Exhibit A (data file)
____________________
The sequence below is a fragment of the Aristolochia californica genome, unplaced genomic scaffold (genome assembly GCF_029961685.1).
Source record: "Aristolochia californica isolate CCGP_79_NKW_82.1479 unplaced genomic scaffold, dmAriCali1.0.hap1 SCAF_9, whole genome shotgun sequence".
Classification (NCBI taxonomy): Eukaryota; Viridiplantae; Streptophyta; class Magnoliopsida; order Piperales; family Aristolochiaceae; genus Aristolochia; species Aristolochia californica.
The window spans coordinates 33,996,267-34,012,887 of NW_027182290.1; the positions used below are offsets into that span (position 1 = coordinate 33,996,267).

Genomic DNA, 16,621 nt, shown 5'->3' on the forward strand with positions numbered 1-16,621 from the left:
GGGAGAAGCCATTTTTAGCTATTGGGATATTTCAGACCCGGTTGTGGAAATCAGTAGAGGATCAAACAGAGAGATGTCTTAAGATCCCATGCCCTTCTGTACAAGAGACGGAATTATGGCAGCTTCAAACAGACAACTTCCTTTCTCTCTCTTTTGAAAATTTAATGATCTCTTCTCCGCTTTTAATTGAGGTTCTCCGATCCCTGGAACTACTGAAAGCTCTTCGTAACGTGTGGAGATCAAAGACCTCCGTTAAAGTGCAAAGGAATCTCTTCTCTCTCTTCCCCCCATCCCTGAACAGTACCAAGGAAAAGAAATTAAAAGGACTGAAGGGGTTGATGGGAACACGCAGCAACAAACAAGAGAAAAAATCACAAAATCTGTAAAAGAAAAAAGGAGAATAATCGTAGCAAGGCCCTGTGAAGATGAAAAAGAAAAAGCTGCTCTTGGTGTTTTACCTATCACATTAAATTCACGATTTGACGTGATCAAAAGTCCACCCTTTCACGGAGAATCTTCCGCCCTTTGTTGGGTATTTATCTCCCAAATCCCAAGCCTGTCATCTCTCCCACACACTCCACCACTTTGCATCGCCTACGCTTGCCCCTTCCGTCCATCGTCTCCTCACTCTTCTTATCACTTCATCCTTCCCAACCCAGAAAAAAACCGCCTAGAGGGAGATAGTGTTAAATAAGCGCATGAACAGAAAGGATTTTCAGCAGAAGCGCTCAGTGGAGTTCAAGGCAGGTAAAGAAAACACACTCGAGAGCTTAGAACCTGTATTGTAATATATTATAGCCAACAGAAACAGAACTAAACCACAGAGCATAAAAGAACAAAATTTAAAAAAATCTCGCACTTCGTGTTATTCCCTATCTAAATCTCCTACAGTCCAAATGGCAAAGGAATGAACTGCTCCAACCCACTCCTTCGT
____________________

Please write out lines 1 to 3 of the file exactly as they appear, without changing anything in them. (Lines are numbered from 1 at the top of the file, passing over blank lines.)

The sequence below is a fragment of the Aristolochia californica genome, unplaced genomic scaffold (genome assembly GCF_029961685.1).
Source record: "Aristolochia californica isolate CCGP_79_NKW_82.1479 unplaced genomic scaffold, dmAriCali1.0.hap1 SCAF_9, whole genome shotgun sequence".
Classification (NCBI taxonomy): Eukaryota; Viridiplantae; Streptophyta; class Magnoliopsida; order Piperales; family Aristolochiaceae; genus Aristolochia; species Aristolochia californica.